The bill started two weeks ago as a simple Trump-sought $250 billion replenishment of the oversubscribed payroll subsidy program and grew from there. The payroll program provides forgivable loans so businesses can continue paying workers while forced to stay closed for social distancing and stay-at-home orders.

It also contains $100 billion demanded by Democrats for hospitals and a nationwide testing program, along with a $60 billion set-aside for small banks and an alternative network of community development banks that focus on development in urban neighborhoods and rural areas ignored by many lenders. There's also $60 billion for small-business loans and grants delivered through the Small Business Administration's existing disaster aid program.

Republicans say the delays likely forced some businesses waiting for the payroll subsidies to close. But they are nonetheless sure to back the measure by a wide margin.

The legislation swept through the Senate on Tuesday by voice vote barely hours after being first circulated.

The House, however, will conduct a roll-call vote in which lawmakers will vote in turns taken under social distancing rules. House Speaker Nancy Pelosi, D-Calif., has also orchestrated a vote to establish a select panel to provide oversight of the government's efforts to battle the coronavirus, a move decried by Republicans as playing politics with the crisis.

Supporters of the Paycheck Protection Program warn that this week’s refill may only last a few days, likely putting business groups back at Washington’s doorstep, along with the nation’s governors and the cash-strapped Postal Service.

Pelosi said in an interview Wednesday on Bloomberg Television that more funding for state and local governments — there’s already $150 billion allocated in last month’s $2 trillion coronavirus package — means support for “the health care worker, the police and fire, the first responders, the emergency services people, the teachers in our schools, the transportation workers who get vital, essential workers to work.”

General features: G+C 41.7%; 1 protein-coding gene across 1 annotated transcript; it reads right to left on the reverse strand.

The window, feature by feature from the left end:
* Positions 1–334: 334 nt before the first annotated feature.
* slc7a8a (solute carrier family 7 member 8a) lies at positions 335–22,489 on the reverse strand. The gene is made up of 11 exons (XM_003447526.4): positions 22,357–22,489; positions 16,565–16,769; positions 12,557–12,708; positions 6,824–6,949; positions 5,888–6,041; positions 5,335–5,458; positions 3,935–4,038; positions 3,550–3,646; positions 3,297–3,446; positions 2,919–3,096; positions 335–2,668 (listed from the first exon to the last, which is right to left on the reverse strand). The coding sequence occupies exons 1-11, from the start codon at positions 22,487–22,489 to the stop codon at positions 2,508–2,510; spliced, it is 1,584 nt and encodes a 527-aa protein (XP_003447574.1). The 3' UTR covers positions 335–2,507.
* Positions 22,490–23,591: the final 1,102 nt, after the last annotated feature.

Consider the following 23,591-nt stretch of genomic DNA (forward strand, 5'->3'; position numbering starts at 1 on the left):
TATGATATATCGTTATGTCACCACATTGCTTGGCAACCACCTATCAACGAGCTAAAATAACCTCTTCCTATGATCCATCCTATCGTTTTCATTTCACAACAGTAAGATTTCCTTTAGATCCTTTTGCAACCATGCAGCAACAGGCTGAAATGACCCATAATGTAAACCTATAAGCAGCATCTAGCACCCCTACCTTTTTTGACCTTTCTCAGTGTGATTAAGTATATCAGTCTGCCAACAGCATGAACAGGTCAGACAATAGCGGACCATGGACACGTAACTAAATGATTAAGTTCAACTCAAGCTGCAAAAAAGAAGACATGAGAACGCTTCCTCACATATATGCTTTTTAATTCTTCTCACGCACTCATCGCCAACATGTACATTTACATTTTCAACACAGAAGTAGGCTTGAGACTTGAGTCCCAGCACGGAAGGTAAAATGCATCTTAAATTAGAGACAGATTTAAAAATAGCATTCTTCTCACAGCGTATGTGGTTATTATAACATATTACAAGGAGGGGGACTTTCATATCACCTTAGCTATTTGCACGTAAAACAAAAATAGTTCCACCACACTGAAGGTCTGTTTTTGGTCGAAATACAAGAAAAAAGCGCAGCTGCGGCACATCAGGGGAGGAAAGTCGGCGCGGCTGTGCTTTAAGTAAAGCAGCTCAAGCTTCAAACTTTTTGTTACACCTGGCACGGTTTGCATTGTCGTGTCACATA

Senate Majority Leader Mitch McConnell, R-Ky., meanwhile, is testing the brakes. After Tuesday’s Senate vote, McConnell said there will be a lengthy Senate debate on the next package before billions more in spending will move through his chamber.

“We’re going to take a pause here, we’re going to wait ... and clearly weigh before we provide assistance to states and local governments," McConnell said Wednesday on Fox News. “Before we make that decision, we’re going to weigh the impact of what we’ve already added to the national debt and make sure that if we provide additional assistance for state and local governments, it’s only for coronavirus-related matters."

Trump has said he supports including fiscal relief for state and local government in another virus aid package along with infrastructure projects.

It’s not clear how soon the next bill can advance. There’s also the question of when Pelosi and McConnell feel comfortable reopening Capitol Hill, though Trump has signaled he wants discussions to begin as soon as Congress finishes the current legislation. The Senate is scheduled to return May 4.

Launched just weeks ago, the Paycheck Protection Program quickly reached its lending limit after approving nearly 1.7 million loans. That left thousands of small businesses in limbo as they sought help.

Among the targets for the next bill is the Postal Service, which has more than 600,000 workers, mostly covered under union-negotiated contracts, but is hamstrung financially by COVID-19-related revenue losses and pension-funding requirements.

Comments ()